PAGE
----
Home      What is hyperglycemia, and how is it controlled?
Diabetes medical second opinion

What is hyperglycemia, and how is it controlled?

Hyperglycemia is an elevated level of glucose in the blood. Diabetes mellitus and impaired insulin secretion are the most common causes, and it can be controlled through diet and exercise.

What is hyperglycemia, and how is it controlled?

Hyperglycemia is an elevated level of glucose in the blood. Diabetes mellitus and impaired insulin secretion are the most common causes, and it can be controlled through diet and exercise.

Diabetes management consists primarily of following a carefully planned individualized diet that helps prevent over-or under-nutrition as well as traditional diseases such as heart disease, stroke, certain cancers, high blood pressure, obesity, and others. Remaining physically active is also crucial to maintaining optimal wellness for people with diabetes--as well as those who want to keep their diabetes from getting worse!

Hyperglycemia is when your blood sugar levels are at least 120 mg/dL. This is classified as a non-ketotic diabetic coma. It can be controlled by eating healthy (eating fruit, vegetables, and sugars), regulating insulin infusions, and taking medications like metformin to decrease the amount of sugar in your bloodstream or sulfonylureas that stimulate the pancreas' beta cells to produce more insulin. Hyperglycemia is the result of too much glucose in your bloodstream. You can control it through diet and exercise, but diabetes treatment medication is often necessary.

Your body regulates blood sugar by releasing insulin when you eat carbohydrates. This makes cells release their energy stores to make up for what's consumed. When this isn't enough, insulin levels are boosted with medications, or doctors instruct patients to start injecting themselves with insulin instead." Hyperglycemia is a condition in which the blood sugar level becomes dangerously high. To control hyperglycemia, you can either reduce your food intake or increase your exercise. Both methods are effective at restoring the body's proper functioning and managing blood glucose levels.

Hyperglycemia is typically caused by diabetes, or more specifically by insulin problems, too much alcohol consumption, dehydration, or intense exercise. It's controlled by monitoring your blood sugar levels with a finger prick test looking for unhealthy spikes and rapid drops in blood sugar levels.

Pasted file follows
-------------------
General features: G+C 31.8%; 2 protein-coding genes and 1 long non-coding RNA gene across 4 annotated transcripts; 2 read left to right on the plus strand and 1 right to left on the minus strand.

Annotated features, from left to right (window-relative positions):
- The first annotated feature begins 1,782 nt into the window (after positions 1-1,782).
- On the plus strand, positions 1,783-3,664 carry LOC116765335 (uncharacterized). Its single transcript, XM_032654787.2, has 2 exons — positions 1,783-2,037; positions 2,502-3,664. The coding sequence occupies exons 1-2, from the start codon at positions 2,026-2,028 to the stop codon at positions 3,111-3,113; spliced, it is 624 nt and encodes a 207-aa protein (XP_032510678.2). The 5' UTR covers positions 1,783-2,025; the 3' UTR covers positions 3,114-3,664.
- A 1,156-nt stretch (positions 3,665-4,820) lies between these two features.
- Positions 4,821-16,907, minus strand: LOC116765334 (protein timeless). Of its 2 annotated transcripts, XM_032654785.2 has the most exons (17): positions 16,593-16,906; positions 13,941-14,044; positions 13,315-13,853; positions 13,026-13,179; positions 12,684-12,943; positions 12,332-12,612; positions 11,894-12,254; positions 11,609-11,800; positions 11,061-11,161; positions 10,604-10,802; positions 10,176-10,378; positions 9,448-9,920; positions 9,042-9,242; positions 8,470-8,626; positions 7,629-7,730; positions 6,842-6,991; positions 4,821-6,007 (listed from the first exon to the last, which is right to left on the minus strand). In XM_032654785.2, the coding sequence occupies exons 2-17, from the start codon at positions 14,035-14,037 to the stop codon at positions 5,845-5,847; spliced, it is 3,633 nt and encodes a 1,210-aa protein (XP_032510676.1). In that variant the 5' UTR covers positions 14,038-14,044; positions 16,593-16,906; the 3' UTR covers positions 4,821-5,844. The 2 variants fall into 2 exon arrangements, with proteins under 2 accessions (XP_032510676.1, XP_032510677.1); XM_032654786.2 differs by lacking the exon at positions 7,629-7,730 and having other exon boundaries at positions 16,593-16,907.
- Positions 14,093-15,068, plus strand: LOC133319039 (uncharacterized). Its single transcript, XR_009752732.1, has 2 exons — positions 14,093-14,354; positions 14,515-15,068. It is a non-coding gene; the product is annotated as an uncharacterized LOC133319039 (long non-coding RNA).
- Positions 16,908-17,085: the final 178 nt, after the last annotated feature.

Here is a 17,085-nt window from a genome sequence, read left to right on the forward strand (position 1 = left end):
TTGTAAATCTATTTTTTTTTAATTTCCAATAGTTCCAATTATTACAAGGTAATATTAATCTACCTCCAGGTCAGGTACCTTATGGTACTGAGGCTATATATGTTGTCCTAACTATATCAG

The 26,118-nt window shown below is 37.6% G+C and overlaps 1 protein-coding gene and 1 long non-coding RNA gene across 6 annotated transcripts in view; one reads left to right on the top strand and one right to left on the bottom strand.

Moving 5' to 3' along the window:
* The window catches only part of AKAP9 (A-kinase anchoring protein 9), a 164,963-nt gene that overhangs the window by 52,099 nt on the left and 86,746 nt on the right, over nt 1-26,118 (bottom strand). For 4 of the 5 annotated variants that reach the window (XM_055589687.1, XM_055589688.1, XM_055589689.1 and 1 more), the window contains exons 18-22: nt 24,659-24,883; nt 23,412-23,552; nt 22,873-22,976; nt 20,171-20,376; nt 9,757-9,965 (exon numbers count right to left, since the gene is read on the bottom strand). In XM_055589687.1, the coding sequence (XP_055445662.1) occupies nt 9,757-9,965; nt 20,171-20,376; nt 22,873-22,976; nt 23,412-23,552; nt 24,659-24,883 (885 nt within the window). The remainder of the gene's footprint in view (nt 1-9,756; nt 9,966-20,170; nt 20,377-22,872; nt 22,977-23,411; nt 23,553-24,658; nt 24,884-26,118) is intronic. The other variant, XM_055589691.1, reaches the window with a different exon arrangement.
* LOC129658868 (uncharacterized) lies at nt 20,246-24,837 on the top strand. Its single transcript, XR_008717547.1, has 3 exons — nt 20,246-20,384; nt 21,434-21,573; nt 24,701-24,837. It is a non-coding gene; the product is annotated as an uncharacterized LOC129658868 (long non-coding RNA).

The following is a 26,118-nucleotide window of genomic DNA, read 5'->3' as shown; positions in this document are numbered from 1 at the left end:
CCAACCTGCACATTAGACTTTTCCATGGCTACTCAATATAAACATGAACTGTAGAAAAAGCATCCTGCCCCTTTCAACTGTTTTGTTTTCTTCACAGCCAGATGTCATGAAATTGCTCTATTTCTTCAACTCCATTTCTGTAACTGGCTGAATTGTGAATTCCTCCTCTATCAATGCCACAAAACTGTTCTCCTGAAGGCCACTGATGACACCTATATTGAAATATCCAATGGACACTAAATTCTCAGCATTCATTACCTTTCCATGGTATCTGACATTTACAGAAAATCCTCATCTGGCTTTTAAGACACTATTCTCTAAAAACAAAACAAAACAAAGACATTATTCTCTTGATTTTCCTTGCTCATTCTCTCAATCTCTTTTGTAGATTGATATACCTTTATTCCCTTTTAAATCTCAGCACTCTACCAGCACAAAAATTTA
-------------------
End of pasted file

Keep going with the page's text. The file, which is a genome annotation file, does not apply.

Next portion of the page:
Hyperglycemia can generally be controlled with diet and lifestyle changes because it's primarily characterized by increased glucose levels in the bloodstream, not severe drops in glucose levels that typically happen for diabetes patients. This means that eating fewer carbs (especially refined sugars), exercising more often, and managing stress can usually regulate hyperglycemic symptoms like fatigue and headache without the need to take medication like insulin injections.

Hyperglycemia is controlled by diet and various drugs, such as insulin and Metformin. Hyperglycemia can be caused by not taking enough insulin or if you are eating food that contains sugars like candy, soda, cake, etc.

Some common causes for Hyperglycemia are eating too many high glycemic index foods, having inadequate control of type 1 diabetes through insulin injections, obesity, and childbirth.

Diabetics should monitor their blood sugar levels at least four times per day using a self-monitoring kit so that they can quickly treat it before it reaches very dangerous or even fatal levels. If you suspect you have hyperglycemia without checking your blood sugars yet take immediate steps to keep your glucose under control by drinking water, breaking carbohydrates up in small portions throughout the day to decrease spikes in insulin production, breaking down proteins in smaller doses

When the body metabolizes carbohydrates into glucose, any excess of this sugar in the bloodstream (and cells) will cause blood sugar levels to soar. There are four ways to reduce small amounts of hyperglycemia--medications like metformin or cromolyn sodium; physical activity; diet; and weight loss. Dietary restriction, for example by reducing carbohydrate intake, can lower blood sugar up to 60% (depending on how many carbohydrates you eat).

Controlling hyperglycemia is done by lowering the amount of glucose that enters the bloodstream, also known as prevention through healthy eating habits and regular physical activity. Controlling medication can be used to keep blood glucose levels within the normal range if they're too high or too low. For patients with diabetes, controlling insulin dosage or adding diabetes medications may help to control hyperglycemia more effectively than diet alone. It's important for people on any medication regime not to change the dosage on their own but instead check with their doctor first so as not to put themselves at risk for adverse side effects that may result from improperly regulated dosages.



Get Quick Consultation & Support
Chat with Whatsapp